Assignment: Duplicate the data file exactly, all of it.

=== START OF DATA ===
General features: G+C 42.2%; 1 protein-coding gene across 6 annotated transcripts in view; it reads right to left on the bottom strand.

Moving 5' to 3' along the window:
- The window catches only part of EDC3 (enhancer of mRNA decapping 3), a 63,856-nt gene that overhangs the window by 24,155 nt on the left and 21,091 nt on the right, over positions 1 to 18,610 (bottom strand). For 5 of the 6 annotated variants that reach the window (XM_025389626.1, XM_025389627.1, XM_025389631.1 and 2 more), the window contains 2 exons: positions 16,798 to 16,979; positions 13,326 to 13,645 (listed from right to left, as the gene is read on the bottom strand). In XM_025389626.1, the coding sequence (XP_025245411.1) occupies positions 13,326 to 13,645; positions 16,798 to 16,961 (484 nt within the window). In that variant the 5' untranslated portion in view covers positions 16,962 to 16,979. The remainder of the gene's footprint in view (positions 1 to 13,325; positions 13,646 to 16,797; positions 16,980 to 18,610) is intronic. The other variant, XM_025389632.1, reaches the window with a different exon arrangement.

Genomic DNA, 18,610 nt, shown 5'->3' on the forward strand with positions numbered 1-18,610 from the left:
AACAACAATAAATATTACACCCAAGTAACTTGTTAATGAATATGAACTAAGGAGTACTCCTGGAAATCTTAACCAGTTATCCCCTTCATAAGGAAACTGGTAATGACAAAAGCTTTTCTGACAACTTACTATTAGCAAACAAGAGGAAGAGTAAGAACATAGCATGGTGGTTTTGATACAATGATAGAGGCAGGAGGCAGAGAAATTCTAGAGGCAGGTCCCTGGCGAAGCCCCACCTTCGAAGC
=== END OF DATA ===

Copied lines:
General features: G+C 42.2%; 1 protein-coding gene across 6 annotated transcripts in view; it reads right to left on the bottom strand.

Moving 5' to 3' along the window:
- The window catches only part of EDC3 (enhancer of mRNA decapping 3), a 63,856-nt gene that overhangs the window by 24,155 nt on the left and 21,091 nt on the right, over positions 1 to 18,610 (bottom strand). For 5 of the 6 annotated variants that reach the window (XM_025389626.1, XM_025389627.1, XM_025389631.1 and 2 more), the window contains 2 exons: positions 16,798 to 16,979; positions 13,326 to 13,645 (listed from right to left, as the gene is read on the bottom strand). In XM_025389626.1, the coding sequence (XP_025245411.1) occupies positions 13,326 to 13,645; positions 16,798 to 16,961 (484 nt within the window). In that variant the 5' untranslated portion in view covers positions 16,962 to 16,979. The remainder of the gene's footprint in view (positions 1 to 13,325; positions 13,646 to 16,797; positions 16,980 to 18,610) is intronic. The other variant, XM_025389632.1, reaches the window with a different exon arrangement.

Genomic DNA, 18,610 nt, shown 5'->3' on the forward strand with positions numbered 1-18,610 from the left:
AACAACAATAAATATTACACCCAAGTAACTTGTTAATGAATATGAACTAAGGAGTACTCCTGGAAATCTTAACCAGTTATCCCCTTCATAAGGAAACTGGTAATGACAAAAGCTTTTCTGACAACTTACTATTAGCAAACAAGAGGAAGAGTAAGAACATAGCATGGTGGTTTTGATACAATGATAGAGGCAGGAGGCAGAGAAATTCTAGAGGCAGGTCCCTGGCGAAGCCCCACCTTCGAAGC